Jan 142011
 

One of the principles of a good unit test is that they are repeatable. This is especially important if the tests involve dates. Typically this is programmed in the setUp and tearDown of the unit tests. This might lead to duplication if multiple tests depend on such a fixed date. Of course we can abstract this to an Abstract base class, but in the end we all know that reuse via inheritance is a bad idea. JUnit @Rule can be a solution for this.
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Dec 302010
 

As a good pragmatic programmer you should learn at least one new language per year. For me this year’s (2011) language will be Ruby (I know I am a bit late…). A Kata is an excellent and fun way to learn a new progamming language as well as your (new) IDE or text editor. As Kata I chose the Bowling Game Kata from Uncle Bob. Read on if you want to see how my Bowling Game looks like in Ruby.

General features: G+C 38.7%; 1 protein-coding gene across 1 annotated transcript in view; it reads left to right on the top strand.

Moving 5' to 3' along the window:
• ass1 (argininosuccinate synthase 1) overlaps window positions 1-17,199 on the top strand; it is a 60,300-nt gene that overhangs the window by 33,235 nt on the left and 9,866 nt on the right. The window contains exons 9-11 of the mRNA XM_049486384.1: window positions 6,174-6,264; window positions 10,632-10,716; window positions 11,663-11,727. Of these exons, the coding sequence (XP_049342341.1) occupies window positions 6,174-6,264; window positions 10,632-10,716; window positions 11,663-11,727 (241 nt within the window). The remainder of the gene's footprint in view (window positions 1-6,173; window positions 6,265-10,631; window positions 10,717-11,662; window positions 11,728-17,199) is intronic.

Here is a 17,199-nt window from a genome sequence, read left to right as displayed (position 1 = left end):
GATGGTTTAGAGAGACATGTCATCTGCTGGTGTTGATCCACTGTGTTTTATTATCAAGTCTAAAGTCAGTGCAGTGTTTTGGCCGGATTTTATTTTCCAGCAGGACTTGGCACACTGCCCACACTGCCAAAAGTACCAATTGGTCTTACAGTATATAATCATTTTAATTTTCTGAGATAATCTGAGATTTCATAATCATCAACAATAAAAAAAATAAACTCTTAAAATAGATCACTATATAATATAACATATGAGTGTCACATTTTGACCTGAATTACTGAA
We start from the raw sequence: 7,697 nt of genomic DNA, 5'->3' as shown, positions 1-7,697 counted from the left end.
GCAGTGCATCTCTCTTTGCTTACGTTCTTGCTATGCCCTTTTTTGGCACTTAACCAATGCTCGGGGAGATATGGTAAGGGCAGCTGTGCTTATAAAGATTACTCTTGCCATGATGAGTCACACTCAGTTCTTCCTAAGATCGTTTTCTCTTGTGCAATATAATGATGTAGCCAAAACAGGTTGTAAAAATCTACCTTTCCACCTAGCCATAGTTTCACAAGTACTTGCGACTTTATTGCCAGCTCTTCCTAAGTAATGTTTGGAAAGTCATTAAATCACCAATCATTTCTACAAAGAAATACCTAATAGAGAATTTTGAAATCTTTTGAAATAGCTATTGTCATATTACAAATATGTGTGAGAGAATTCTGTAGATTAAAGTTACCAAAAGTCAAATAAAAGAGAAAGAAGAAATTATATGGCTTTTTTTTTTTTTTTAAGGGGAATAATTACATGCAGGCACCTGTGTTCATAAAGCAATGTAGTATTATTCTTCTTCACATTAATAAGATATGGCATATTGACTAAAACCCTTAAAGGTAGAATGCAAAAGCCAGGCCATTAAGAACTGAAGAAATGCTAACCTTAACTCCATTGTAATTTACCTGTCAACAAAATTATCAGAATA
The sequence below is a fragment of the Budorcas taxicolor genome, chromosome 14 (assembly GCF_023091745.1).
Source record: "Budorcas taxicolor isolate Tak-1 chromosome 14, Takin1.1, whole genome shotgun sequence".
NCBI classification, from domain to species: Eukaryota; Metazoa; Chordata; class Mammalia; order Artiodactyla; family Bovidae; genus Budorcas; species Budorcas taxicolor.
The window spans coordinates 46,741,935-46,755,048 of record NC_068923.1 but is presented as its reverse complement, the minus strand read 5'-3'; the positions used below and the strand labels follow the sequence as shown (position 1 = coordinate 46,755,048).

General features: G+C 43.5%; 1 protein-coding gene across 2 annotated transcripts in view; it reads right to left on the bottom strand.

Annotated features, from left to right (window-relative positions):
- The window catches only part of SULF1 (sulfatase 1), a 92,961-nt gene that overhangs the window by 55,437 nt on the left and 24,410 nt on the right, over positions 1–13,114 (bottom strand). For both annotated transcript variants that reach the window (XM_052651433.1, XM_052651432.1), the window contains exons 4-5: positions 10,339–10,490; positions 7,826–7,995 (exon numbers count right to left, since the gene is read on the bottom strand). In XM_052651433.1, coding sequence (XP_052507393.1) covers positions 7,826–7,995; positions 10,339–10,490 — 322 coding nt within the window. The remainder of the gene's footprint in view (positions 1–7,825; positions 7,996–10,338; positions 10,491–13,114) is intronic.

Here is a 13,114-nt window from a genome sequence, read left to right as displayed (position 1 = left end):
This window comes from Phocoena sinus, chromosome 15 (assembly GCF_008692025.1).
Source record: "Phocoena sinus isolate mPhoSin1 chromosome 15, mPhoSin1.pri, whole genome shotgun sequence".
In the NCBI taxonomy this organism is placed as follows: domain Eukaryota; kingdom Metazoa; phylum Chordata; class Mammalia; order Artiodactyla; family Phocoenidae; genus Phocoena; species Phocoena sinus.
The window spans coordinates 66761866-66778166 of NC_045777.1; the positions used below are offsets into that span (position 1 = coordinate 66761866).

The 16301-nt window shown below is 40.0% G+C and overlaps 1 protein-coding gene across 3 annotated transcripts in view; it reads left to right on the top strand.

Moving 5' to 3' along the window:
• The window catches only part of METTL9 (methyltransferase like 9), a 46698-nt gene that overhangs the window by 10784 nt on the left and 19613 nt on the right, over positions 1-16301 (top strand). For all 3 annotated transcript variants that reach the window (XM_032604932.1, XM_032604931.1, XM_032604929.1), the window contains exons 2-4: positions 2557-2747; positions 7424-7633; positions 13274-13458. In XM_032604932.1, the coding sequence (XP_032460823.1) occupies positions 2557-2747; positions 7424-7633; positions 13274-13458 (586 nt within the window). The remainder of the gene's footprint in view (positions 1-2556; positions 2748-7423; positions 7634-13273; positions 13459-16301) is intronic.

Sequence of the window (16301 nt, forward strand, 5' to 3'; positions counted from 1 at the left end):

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Nov 192010
 

A short while back I started to work with Ruby on Rails. Incredible fun and inspiring. One of the (many) things I like is the distinction Rails creates of the different levels of test scopes. It has separate folders to store unit, functional, integration and performance tests.

Now in Java – and using the Maven default folder layout – you get one folder for storing your production code (src/main/java) and one for your test code (src/test/java). That got me to thinking to apply Rails’ way to structure your Java test suite. After a while it can be tricky to organize to test code, so I wanted to give it a shot with Java.
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